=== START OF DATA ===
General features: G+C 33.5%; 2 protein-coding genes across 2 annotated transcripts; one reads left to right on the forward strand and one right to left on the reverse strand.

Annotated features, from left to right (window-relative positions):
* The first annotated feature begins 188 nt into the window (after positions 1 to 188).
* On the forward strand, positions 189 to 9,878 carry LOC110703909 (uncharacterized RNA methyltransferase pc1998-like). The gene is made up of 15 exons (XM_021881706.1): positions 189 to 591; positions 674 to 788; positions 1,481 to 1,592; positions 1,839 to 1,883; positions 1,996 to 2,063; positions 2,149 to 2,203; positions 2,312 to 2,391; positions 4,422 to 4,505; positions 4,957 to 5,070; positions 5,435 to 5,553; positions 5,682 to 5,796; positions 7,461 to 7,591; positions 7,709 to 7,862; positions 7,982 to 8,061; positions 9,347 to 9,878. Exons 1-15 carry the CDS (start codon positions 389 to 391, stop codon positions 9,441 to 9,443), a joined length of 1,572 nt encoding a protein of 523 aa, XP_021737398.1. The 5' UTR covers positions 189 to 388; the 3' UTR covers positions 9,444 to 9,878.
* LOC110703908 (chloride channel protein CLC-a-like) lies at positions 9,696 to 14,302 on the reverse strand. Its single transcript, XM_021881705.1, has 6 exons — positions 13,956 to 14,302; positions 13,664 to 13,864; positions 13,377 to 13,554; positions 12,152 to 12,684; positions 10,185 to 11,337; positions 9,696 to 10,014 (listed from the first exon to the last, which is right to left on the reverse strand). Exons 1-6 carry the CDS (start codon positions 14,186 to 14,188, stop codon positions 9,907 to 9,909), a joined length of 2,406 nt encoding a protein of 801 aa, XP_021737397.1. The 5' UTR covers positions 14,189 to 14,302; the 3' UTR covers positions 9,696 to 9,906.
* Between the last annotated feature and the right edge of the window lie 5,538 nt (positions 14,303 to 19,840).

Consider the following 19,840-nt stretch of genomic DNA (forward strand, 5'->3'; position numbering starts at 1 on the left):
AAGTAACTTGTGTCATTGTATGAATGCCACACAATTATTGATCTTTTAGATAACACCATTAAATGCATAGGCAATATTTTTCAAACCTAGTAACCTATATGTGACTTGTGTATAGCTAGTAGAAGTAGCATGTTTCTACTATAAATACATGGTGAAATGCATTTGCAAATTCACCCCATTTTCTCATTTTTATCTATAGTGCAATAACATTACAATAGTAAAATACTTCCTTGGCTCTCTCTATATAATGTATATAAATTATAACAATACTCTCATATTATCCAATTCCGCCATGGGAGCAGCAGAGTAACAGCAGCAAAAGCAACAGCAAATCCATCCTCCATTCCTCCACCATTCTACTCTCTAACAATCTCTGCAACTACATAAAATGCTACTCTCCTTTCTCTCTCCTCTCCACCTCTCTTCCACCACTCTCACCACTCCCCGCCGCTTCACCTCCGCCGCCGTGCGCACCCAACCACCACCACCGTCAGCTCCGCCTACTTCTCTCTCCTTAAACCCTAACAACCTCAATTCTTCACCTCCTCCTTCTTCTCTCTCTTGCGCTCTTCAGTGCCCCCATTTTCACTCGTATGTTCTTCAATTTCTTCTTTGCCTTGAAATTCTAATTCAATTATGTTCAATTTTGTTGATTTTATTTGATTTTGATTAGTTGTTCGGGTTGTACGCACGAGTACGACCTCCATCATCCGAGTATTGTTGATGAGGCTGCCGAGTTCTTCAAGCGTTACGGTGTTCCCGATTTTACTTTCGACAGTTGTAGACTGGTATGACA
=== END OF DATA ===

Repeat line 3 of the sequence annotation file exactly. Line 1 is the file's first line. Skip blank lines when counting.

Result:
* The first annotated feature begins 188 nt into the window (after positions 1 to 188).